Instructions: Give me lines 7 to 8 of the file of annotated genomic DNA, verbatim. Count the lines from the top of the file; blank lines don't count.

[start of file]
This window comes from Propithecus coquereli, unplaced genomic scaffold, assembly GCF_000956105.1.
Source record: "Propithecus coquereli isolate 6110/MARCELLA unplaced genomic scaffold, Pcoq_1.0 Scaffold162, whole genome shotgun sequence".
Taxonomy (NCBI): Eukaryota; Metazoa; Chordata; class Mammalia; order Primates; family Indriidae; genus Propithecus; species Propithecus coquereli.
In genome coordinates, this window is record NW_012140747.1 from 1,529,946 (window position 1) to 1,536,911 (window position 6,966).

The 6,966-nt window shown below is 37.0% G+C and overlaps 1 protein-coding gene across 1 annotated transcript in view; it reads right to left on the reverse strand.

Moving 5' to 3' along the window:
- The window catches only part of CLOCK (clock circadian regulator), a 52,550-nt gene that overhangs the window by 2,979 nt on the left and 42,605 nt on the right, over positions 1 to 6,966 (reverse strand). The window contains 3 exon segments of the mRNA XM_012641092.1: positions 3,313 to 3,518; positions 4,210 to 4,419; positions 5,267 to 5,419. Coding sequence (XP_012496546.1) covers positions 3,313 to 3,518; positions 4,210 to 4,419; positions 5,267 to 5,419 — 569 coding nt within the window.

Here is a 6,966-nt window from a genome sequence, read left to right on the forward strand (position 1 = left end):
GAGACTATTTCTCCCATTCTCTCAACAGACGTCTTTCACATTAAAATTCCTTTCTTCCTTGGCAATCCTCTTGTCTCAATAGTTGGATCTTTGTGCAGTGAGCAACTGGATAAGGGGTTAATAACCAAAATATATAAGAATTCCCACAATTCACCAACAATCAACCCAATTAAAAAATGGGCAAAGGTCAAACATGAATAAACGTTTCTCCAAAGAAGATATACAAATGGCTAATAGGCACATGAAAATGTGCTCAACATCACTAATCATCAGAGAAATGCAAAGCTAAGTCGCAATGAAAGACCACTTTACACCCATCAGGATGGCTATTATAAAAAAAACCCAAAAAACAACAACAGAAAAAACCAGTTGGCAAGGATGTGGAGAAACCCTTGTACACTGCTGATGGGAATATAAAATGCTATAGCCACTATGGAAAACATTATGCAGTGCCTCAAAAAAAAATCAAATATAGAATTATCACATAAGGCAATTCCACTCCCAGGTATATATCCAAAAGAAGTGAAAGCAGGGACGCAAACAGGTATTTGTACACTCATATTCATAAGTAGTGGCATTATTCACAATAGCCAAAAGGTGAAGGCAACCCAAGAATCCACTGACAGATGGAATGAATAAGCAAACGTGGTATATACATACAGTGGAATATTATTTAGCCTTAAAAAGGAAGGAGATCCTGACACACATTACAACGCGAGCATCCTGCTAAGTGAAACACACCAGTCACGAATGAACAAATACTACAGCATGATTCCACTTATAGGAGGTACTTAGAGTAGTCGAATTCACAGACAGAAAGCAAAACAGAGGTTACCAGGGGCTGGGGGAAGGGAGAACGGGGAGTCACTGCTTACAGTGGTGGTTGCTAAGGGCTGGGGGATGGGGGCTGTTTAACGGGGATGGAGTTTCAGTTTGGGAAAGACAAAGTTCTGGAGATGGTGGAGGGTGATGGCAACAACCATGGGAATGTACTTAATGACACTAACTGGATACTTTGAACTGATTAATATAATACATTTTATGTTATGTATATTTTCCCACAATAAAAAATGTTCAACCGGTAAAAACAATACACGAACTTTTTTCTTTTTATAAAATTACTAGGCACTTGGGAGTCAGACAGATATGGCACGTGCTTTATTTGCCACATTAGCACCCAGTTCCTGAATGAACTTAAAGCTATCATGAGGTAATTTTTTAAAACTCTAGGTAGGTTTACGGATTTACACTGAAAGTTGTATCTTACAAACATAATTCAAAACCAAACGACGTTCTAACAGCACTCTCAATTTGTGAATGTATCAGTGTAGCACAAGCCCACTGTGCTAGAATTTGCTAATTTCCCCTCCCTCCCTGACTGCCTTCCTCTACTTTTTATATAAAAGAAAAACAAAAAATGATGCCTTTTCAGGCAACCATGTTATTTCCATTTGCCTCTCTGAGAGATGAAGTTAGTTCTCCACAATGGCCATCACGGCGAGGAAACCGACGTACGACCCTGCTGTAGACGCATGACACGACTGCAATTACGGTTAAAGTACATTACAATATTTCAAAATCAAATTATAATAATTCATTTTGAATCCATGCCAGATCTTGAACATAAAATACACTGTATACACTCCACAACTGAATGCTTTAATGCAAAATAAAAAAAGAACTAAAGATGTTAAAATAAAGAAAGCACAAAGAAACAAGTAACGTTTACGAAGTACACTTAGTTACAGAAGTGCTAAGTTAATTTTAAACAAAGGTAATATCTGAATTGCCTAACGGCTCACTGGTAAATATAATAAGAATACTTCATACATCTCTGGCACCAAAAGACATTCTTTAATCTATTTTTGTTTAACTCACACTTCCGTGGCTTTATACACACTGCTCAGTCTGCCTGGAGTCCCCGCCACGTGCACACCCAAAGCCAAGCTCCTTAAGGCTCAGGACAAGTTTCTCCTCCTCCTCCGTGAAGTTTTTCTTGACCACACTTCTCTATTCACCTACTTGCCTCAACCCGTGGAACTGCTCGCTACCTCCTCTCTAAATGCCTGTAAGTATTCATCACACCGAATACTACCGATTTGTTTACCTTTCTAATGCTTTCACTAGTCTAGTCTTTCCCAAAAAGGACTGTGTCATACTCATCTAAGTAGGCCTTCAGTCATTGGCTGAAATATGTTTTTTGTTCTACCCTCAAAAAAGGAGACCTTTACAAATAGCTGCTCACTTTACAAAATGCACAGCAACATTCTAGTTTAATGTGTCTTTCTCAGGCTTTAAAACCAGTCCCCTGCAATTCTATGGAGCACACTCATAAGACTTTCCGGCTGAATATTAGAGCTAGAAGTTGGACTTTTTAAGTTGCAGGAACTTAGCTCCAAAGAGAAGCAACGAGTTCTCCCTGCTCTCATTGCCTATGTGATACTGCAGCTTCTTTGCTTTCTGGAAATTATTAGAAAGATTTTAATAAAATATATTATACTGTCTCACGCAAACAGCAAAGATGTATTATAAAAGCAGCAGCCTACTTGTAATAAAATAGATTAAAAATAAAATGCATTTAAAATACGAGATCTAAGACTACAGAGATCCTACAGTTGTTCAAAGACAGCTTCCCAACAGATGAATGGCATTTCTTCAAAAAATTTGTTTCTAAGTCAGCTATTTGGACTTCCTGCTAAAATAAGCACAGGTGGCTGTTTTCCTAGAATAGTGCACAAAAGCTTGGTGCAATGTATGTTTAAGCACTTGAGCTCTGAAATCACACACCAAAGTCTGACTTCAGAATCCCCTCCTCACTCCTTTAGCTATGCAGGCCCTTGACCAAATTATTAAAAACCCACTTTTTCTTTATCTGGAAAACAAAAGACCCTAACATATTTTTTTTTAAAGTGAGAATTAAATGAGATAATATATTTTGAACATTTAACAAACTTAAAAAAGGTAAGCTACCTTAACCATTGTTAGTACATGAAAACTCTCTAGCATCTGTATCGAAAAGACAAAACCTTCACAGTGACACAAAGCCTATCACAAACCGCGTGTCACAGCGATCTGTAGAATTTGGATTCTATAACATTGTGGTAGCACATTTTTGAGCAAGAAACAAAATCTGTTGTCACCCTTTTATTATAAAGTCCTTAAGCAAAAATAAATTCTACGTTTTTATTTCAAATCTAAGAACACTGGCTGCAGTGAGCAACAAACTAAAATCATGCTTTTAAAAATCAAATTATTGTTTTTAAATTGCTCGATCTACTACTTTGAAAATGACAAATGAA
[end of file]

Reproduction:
- The window catches only part of CLOCK (clock circadian regulator), a 52,550-nt gene that overhangs the window by 2,979 nt on the left and 42,605 nt on the right, over positions 1 to 6,966 (reverse strand). The window contains 3 exon segments of the mRNA XM_012641092.1: positions 3,313 to 3,518; positions 4,210 to 4,419; positions 5,267 to 5,419. Coding sequence (XP_012496546.1) covers positions 3,313 to 3,518; positions 4,210 to 4,419; positions 5,267 to 5,419 — 569 coding nt within the window.

Here is a 6,966-nt window from a genome sequence, read left to right on the forward strand (position 1 = left end):